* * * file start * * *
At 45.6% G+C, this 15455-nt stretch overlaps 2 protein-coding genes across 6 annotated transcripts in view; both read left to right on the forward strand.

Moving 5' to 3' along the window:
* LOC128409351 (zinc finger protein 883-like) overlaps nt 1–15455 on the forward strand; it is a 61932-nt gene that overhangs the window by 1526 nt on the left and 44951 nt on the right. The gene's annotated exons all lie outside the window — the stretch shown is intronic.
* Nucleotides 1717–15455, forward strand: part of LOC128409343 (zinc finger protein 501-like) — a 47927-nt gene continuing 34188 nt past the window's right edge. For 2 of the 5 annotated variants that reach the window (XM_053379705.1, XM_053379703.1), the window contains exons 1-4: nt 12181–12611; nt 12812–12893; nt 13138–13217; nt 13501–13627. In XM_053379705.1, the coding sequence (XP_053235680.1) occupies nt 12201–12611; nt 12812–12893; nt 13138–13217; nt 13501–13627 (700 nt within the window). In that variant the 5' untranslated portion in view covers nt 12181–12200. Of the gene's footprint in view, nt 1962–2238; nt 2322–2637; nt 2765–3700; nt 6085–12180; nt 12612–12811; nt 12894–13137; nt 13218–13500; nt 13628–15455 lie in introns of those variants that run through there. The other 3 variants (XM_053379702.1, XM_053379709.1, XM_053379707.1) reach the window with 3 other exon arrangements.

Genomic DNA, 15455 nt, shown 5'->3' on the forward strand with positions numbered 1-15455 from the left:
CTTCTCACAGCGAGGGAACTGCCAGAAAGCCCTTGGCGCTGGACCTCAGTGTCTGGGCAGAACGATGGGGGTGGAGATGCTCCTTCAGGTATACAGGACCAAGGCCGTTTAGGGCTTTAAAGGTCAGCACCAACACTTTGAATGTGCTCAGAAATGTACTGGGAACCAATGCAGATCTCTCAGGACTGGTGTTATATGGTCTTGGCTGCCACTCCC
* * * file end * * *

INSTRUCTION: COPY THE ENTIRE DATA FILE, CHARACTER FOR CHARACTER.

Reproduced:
At 45.6% G+C, this 15455-nt stretch overlaps 2 protein-coding genes across 6 annotated transcripts in view; both read left to right on the forward strand.

Moving 5' to 3' along the window:
* LOC128409351 (zinc finger protein 883-like) overlaps nt 1–15455 on the forward strand; it is a 61932-nt gene that overhangs the window by 1526 nt on the left and 44951 nt on the right. The gene's annotated exons all lie outside the window — the stretch shown is intronic.
* Nucleotides 1717–15455, forward strand: part of LOC128409343 (zinc finger protein 501-like) — a 47927-nt gene continuing 34188 nt past the window's right edge. For 2 of the 5 annotated variants that reach the window (XM_053379705.1, XM_053379703.1), the window contains exons 1-4: nt 12181–12611; nt 12812–12893; nt 13138–13217; nt 13501–13627. In XM_053379705.1, the coding sequence (XP_053235680.1) occupies nt 12201–12611; nt 12812–12893; nt 13138–13217; nt 13501–13627 (700 nt within the window). In that variant the 5' untranslated portion in view covers nt 12181–12200. Of the gene's footprint in view, nt 1962–2238; nt 2322–2637; nt 2765–3700; nt 6085–12180; nt 12612–12811; nt 12894–13137; nt 13218–13500; nt 13628–15455 lie in introns of those variants that run through there. The other 3 variants (XM_053379702.1, XM_053379709.1, XM_053379707.1) reach the window with 3 other exon arrangements.

Genomic DNA, 15455 nt, shown 5'->3' on the forward strand with positions numbered 1-15455 from the left:
CTTCTCACAGCGAGGGAACTGCCAGAAAGCCCTTGGCGCTGGACCTCAGTGTCTGGGCAGAACGATGGGGGTGGAGATGCTCCTTCAGGTATACAGGACCAAGGCCGTTTAGGGCTTTAAAGGTCAGCACCAACACTTTGAATGTGCTCAGAAATGTACTGGGAACCAATGCAGATCTCTCAGGACTGGTGTTATATGGTCTTGGCTGCCACTCCC